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Unlocking new treatments for diabetic eye disease

Project summary

Professor Stephen Moss has found a protein involved in retinopathy. He now wants to understand precisely how it causes damage to blood vessels in the eye and test whether blocking its activity could help to prevent retinopathy in mice. This research could help us to understand how people with diabetes develop eye damage and find new, better treatments to stop it.

Background to research

Diabetic eye disease, known as retinopathy, is caused by changes in the tiny blood vessels at the back of the eye. These blood vessels are mainly made up of two types of cells: endothelial cells that line the vessel wall and pericytes that wrap around and support the endothelial cells. When retinopathy develops, the pericytes stop working properly and eventually die. This causes the blood vessels to become leaky or damaged, leading to vision problems.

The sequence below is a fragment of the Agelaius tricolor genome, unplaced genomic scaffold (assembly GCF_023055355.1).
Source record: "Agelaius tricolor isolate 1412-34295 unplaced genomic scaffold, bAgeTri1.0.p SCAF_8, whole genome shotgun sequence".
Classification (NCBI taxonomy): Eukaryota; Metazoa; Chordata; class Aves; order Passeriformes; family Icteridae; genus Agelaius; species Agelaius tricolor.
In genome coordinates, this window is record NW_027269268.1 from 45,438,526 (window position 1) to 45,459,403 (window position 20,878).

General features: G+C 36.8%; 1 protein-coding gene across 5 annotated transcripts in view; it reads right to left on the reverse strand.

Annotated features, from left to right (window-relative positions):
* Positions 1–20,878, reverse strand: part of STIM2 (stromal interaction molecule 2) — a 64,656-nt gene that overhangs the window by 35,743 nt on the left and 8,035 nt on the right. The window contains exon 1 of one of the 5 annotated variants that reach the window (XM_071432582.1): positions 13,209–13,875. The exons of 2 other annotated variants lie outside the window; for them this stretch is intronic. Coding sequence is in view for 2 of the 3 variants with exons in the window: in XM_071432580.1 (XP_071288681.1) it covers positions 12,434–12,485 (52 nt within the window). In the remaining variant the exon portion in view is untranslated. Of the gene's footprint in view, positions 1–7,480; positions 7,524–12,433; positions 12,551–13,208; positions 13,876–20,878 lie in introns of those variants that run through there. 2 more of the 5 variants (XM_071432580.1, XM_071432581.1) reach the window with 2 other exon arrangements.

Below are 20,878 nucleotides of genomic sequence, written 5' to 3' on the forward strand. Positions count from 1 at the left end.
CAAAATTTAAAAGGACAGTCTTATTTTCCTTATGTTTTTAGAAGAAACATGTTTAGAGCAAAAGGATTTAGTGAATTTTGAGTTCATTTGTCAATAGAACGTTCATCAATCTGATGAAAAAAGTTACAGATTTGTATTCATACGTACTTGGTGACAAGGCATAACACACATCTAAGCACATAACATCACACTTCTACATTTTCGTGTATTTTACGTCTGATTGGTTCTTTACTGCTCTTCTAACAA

Professor Moss has found that a protein in the retina, called LRG1, contributes to blood vessel damage that happens early on in retinopathy. But we don’t know how LRG1 causes this damage. 

Professor Moss has also developed a new drug that blocks the activity of LRG1. This drug will soon be tested in clinical trials to treat other types of eye conditions.

Research aims

Professor Moss aims to work out the role LRG1 plays in the development of retinopathy. To do this, he will study mice with diabetes. Some of those mice are missing the gene which makes LRG1.

This way, the team can find out exactly how LRG1 affects endothelial cells and pericytes, and therefore how it contributes to retinopathy. Professor Moss and his team will then see if their new treatment, that blocks LRG1 activity, can prevent damage to eye blood vessels in mice.

Potential benefit to people with diabetes

Current retinopathy treatments only work for around half of people, so there’s an urgent need to find better ones.

Revealing the role of new players – like LRG1 – can give us a better insight into how eye damage and sight loss develops in people with diabetes. This research is also a step towards testing new, anti-LRG1 treatments in people with retinopathy. Ultimately, this could be life-changing for people with diabetes who current retinopathy treatments don’t work for.

Projected adopted by:
Diabetes UK local groups: Bromley; Ilford & District; Havering
Angela Lodge
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